For Sale: San Fran's Best Known Victorian

722 SteinerThe owner of San Francisco's most famous "painted lady" Victorian has put it on the market for $4 million. Michael Shannon's four-story, corner property punctuates the end of one of the city's most photogenic blocks, known as Postcard Row. The sale has drummed up some attention, but he's used to that.

The pale green exterior of the 1892 structure has cameo-ed in movies, and an ad for Foster's beer, but it's most famous appearance comes in the opening credits of "Full House," the sit-com that introduced Mary Kate and Ashley Olsen to the world. It's the first time in 35 years that one of the houses on the iconic block has been up for sale.

Though the home's exterior has had its fair share of exposure, the interior has been hard at work, too. Shannon's furniture company, Michael Shannon and Associates, was born in the ballroom-cum-garage in the early 80s and has been inspired by the home ever since.

722 Steiner Street"When you own an old house everyone seems to be putting their hands out saying that'll be $10,000," Shannon recalls. He had a friend who could work with steal and the pair ground out their first creation, a table for the kitchen. A neighbor saw it and ordered four more. They ramped up production, and it wasn't long until the neighbors were coming around again, this time asking them to keep the noise down. Soon the business grew into it's own production and show spaces, custom fabricating work for the well-known Pierre Deux line. But the design sensibility never strayed far from home.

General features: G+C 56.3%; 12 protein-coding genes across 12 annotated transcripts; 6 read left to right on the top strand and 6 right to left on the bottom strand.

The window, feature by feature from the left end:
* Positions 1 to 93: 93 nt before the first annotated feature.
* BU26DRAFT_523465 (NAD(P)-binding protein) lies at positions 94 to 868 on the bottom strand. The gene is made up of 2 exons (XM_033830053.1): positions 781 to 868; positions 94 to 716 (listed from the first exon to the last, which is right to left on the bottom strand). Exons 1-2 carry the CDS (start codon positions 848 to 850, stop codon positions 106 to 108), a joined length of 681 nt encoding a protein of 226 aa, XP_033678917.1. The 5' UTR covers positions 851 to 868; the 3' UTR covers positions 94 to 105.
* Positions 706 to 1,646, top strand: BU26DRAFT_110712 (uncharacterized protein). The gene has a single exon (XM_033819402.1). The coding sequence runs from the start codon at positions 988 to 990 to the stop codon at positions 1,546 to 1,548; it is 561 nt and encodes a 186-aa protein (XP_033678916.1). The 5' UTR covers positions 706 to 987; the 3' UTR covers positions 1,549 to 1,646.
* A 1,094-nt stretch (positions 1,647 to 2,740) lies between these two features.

"For us the house really has served as our design laboratory," says Thomas Zickgraf, Shannon's spouse and the now CEO of the furniture company. Over the years, the lines have often included over-sized mirrors, a holdover from when Shannon first took possession of the home in the 80s. It had gone through periods of vacancy -- he had to evict an encampment of hippies on the floor with rumors of an FBI raid – and there were large holes in the walls. The historic home's lathe and plaster walls were difficult to patch, so the big mirrors were a solution that also brought more light into the rooms, a persistent problem for row homes.

Most of the furniture falls into the category of transitional decor. The pieces reference classic lines with a goal of making them distinct, but versatile enough to cooperate styles from ultra-modern to the Victorian's decorative brackets and stained-glass windows. The home's architectural detail could pose an immense design challenge to the next occupants, but Shannon and Zickgraf are happy to help.

"If someone wanted to buy the furniture," Zickgraf says, "we'd probably sell it to them."
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